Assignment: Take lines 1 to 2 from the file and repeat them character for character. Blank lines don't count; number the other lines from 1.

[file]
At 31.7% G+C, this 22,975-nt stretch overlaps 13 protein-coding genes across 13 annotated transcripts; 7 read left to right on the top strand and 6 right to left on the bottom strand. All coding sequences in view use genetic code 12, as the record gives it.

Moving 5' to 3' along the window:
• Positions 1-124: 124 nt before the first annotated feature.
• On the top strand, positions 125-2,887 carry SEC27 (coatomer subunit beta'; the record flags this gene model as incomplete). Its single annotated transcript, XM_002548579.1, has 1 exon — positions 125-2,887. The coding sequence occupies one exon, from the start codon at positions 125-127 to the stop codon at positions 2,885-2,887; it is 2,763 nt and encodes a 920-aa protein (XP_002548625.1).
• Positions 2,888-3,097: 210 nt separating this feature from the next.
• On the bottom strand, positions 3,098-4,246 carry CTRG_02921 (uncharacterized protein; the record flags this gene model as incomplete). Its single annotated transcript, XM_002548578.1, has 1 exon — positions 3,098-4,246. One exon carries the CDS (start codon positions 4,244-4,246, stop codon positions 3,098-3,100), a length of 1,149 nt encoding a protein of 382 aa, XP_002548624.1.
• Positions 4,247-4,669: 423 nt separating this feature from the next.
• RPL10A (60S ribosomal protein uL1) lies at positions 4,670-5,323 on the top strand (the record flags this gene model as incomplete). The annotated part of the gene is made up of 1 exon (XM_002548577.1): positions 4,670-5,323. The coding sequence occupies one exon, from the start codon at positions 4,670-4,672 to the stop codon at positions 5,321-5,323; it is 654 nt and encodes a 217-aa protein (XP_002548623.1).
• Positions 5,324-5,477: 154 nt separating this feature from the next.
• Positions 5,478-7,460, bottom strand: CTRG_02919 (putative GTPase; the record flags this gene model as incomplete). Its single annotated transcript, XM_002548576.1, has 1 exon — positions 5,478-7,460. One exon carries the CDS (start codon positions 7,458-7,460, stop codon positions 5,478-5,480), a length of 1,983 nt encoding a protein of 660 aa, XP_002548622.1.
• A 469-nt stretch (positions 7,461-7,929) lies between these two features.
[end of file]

At 31.7% G+C, this 22,975-nt stretch overlaps 13 protein-coding genes across 13 annotated transcripts; 7 read left to right on the top strand and 6 right to left on the bottom strand. All coding sequences in view use genetic code 12, as the record gives it.

Moving 5' to 3' along the window: